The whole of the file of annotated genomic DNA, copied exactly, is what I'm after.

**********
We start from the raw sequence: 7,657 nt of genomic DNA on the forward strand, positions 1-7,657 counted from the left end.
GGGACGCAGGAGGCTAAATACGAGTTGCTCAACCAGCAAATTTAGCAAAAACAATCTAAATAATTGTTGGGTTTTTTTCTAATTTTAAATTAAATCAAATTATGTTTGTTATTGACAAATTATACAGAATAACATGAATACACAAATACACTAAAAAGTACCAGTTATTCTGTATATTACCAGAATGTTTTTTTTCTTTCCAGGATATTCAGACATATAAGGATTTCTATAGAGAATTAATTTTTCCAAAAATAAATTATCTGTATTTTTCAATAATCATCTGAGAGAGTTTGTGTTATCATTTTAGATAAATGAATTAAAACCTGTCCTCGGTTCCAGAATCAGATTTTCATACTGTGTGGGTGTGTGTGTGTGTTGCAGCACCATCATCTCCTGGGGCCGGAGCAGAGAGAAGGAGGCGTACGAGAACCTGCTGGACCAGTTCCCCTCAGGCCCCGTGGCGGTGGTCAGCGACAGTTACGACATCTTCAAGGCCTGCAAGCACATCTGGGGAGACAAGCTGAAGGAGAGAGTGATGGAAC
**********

We start from the raw sequence: 7,657 nt of genomic DNA on the forward strand, positions 1-7,657 counted from the left end.
GGGACGCAGGAGGCTAAATACGAGTTGCTCAACCAGCAAATTTAGCAAAAACAATCTAAATAATTGTTGGGTTTTTTTCTAATTTTAAATTAAATCAAATTATGTTTGTTATTGACAAATTATACAGAATAACATGAATACACAAATACACTAAAAAGTACCAGTTATTCTGTATATTACCAGAATGTTTTTTTTCTTTCCAGGATATTCAGACATATAAGGATTTCTATAGAGAATTAATTTTTCCAAAAATAAATTATCTGTATTTTTCAATAATCATCTGAGAGAGTTTGTGTTATCATTTTAGATAAATGAATTAAAACCTGTCCTCGGTTCCAGAATCAGATTTTCATACTGTGTGGGTGTGTGTGTGTGTTGCAGCACCATCATCTCCTGGGGCCGGAGCAGAGAGAAGGAGGCGTACGAGAACCTGCTGGACCAGTTCCCCTCAGGCCCCGTGGCGGTGGTCAGCGACAGTTACGACATCTTCAAGGCCTGCAAGCACATCTGGGGAGACAAGCTGAAGGAGAGAGTGATGGAAC